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Gartman Will Buy Gold Again on Decline to $1,500-$1,525

Dennis Gartman, the economist and editor of the Gartman Letter who correctly forecast 2008’s commodities slump, said he will buy more gold when the metal falls to between $1,500 an ounce and $1,525.

Bullion climbed for 11 straight days before reaching a record $1,610.10 yesterday, the longest streak of gains since July 1980, and touched all-time highs in euros and pounds this week. Gartman last week said he cut his bullion holdings by about a half as “too many people have joined the trade.”

The metal is “looking vulnerable to the downside,” Gartman said today in his Suffolk, Virginia-based Gartman Letter. The drop “in the great scheme of things would be inconsequential as to the validity of the long-term bull move in gold. It would return the market to relative health by taking the latest longs out of their positions and it would bring us back to the market as buyers again of that which we had sold.”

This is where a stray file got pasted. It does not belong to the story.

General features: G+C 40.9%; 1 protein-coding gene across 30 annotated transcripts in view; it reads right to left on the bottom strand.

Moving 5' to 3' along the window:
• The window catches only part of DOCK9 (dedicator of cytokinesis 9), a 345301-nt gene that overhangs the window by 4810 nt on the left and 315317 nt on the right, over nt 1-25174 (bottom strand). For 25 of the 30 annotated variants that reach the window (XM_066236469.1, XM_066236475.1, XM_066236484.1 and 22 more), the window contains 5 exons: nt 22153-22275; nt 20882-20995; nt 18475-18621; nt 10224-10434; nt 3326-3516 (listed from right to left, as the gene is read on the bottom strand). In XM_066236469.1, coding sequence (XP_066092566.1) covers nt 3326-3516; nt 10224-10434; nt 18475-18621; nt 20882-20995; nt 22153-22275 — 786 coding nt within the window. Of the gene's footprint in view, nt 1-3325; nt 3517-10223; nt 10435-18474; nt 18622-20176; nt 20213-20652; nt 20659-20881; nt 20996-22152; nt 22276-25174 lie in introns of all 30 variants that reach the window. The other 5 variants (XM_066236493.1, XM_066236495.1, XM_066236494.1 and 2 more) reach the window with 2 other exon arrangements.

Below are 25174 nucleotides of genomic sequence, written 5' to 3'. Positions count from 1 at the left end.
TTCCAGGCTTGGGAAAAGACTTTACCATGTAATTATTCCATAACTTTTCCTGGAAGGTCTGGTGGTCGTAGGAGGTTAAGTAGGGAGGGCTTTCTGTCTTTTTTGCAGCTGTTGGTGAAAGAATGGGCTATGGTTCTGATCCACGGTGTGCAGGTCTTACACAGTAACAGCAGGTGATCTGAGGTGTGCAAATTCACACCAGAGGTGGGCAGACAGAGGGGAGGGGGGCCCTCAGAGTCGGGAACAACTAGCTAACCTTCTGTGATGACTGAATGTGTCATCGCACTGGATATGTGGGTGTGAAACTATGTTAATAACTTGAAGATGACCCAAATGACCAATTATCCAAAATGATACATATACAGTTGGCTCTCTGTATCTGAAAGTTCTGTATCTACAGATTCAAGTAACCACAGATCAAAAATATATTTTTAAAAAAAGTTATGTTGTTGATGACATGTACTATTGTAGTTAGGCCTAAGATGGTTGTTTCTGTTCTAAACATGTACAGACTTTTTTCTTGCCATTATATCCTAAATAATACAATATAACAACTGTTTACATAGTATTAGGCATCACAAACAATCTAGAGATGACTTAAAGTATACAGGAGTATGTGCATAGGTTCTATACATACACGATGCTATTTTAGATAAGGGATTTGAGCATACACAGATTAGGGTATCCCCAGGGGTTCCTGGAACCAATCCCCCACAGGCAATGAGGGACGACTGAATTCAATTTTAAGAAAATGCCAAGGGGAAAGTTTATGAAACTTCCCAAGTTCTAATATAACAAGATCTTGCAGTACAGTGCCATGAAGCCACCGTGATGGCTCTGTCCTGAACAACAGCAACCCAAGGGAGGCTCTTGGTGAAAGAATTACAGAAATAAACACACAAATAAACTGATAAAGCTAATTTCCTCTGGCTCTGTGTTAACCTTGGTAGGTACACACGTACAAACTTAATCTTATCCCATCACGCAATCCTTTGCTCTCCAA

European leaders will meet in Brussels tomorrow as they struggle to resolve the European Union debt crisis that helped boost demand for gold as a protection of wealth. Debt concerns in the U.S. also helped the metal gain 12 percent this year and head for a 11th straight annual increase, the best run of gains since at least 1920. Gartman said yesterday that the recent price run means “a correction of serious consequence is coming.”

Commodities Up

The metal has beaten the 2.7 percent gain this year for the MSCI All-Country World Index of equities. The Standard & Poor’s GSCI Index of 24 commodities is up 11 percent and treasuries returned 3.7 percent, according to a Bank of America Merrill Lynch index.

Gold for immediate delivery traded at $1,587.50 an ounce by 9:59 a.m. in London and was last at 1,119.36 euros and 985 pounds. The metal may decline to about 1,080 euros and 960 pounds, Gartman said. He owns bullion in euros, pounds and yen.

Bullion’s advance earlier this week lifted its 14-day relative strength index, a gauge of whether a commodity is overbought or oversold, to 74.24. Some analysts who study technical charts view a level of 70 or above as a signal of a potential impending drop.

The Standard & Poor’s commodities index plunged as much as 66 percent in the seven months through February 2009 after Gartman in June 2008 said there would be a “tidal wave” of selling.

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